Following a wonderful new years on the beaches of Goa, an Indian paradise, I said goodbye to the fireworks in the sand and hopped on a plane back to Delhi to meet my mom, falling asleep for the first time all year as the morning flight took off toward a more chill atmosphere and climate. Navigating Delhi proved more difficult than I'd thought, and when I finally broke down to call our hotel from a store with a phone, I returned to my rickshaw, cursing India herself, only to look up just as an elephant passed us on the road. This country never ceases to amaze me.
Finally reunited with kin, my mom delivered my ukulele, holiday cheer, and some swiss chocolate to brighten my evening. We saw a few sights in Delhi after being coralled into hiring a driver, and on our third day started out despite thick fog, toward Agra and the notorious Taj Mahal (both for its beauty and its crowds). We stopped once or twice along the way at places I can't be bothered to remember. Rolling through the countryside, our driver told story after story of corruption and depressing the hell out of us, meanwhile I purchased the soundtrack to Ghajini, the new Bollywood hit, and we rocked out as poor kids banged on our windows begging for change.
The Taj Mahal had further challenges in store, with the worst guide of our lives, courtesy of the car company, and a mighty crowd. Our guide repeated his five bits of information as we wandered the palace, especially impressed with the garb of Indian tourists - the highlight was when he pointed out that all the trees on the site were numbered. Yeah, great bit of info right there. Very insightful, fellow. We parted with him and a two dollar tip and headed to our Agra hotel where I resumed playing
the ukulele and singing "Umbrella" just as I had been doing back in the summer of 2008 when we were separated by an ocean.
Our next stop was the Ranthambore National Park, where we stayed at a resort with a pool, which felt surreal in India, and froze during a morning safari. We were promised a 30% chance of seeing a tiger, but all we caught sight of were spotted deer and a few footprints. Another bus saw one of the impressive creatures, and one man's response to our questions as we passed eachother, "very clearly, very clearly," were burned into wrinkles of jealousy in my mind. I let it go and spent an afternoon reading out in the desert sun of Rajasthan. We pressed on the next day, driving to Jaipur, and said goodbye to our driver and hello to the "pink city" with its bazaars and old Mughal architecture. We saw "Ghajini" that night, an Indian adaptation of Memento, which proved too violent and non-musical for our taste. The famous Aamir Khan let us down, but did sport many tattoos and what Indian GQ has labeled "the new six-pack look."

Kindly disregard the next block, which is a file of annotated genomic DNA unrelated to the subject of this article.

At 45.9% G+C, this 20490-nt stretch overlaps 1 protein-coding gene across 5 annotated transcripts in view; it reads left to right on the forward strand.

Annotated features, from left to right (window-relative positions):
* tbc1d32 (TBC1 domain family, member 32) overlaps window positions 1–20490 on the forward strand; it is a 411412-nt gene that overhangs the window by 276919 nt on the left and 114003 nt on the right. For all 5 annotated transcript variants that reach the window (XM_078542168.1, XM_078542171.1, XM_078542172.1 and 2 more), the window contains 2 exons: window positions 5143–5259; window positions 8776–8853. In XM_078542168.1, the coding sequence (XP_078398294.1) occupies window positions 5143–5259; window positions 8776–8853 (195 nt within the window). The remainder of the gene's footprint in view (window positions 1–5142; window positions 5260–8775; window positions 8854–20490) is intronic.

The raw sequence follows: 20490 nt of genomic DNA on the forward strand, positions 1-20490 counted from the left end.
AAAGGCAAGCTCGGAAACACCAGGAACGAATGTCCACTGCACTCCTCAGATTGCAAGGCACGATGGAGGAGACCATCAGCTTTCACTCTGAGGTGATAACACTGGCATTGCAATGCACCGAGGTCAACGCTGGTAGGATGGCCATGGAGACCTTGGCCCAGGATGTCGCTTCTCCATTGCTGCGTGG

From there we headed to Tilonia, to visit the Barefoot College, an amazing NGO in rural Rajasthan, which spearheaded the solar electrification of Indian villages, starting in the late 70's and even helping found Avani, where I did my volunteering tenure. People were too busy to show us around, but my social entrepreneur professor mom interviewed one guy and then all of a sudden 350 students arrived to see what was going on. Evidently, a group of Indian students had all boarded a train two weeks earlier, for a country tour of social entrepreneurship that took them to see 15 different organizations and leaders in social work. It sounded like a pretty amazing trip and the train had even been rigged up to allow for one full car of showers (plastic and buckets in between seats) and two "social cars" with a huge flatscreen and occasional speakers. We hung out with some of the intriguing students, but they soon headed off to some other stop to hear someone else speak.
From Tilonia, we paused in Jodphur, getting the speedy tour of the City Palace and the fort and then off to another cinema for a more successful Bollywood adventure, though we had to leave in the middle to catch our overnight train. I still haven't found a waiter or anyone who's seen the whole film to tell us how it ends.
Does Shah Rukh Khan win his wife's heart and the dance competition? ("Rab de Bana di Jodi")
In Jaisalmer, our final destination, we got in at sunrise and stood in awe, staring up from our balcony at the historical fort in town. We went on a camel safari one afternoon, through sand dunes, viewing two foxes and four antelopes, then had chai with the Spanish couple on our trip as the sun set and slowly the full moon rose. It was a surreal experience to be riding back in a jeep afterwards, across the empty desert with a blaring orange moon overhead, as our driver shined his brights at every passing car and they responded in kind. My final understanding was that it was some kind of pissing contest and whoever lowered there brights was then the loser who had to pull partially off the road to let the light shining winner pass. I ignored it mostly, and accepted the cosmic blessing from the moon. This afternoon we head on a 19 hour train to Delhi for one day before my mom flies back to the US and her awaiting classroom, and I plan to hit the Himalayan ski slopes with my new Australian friend.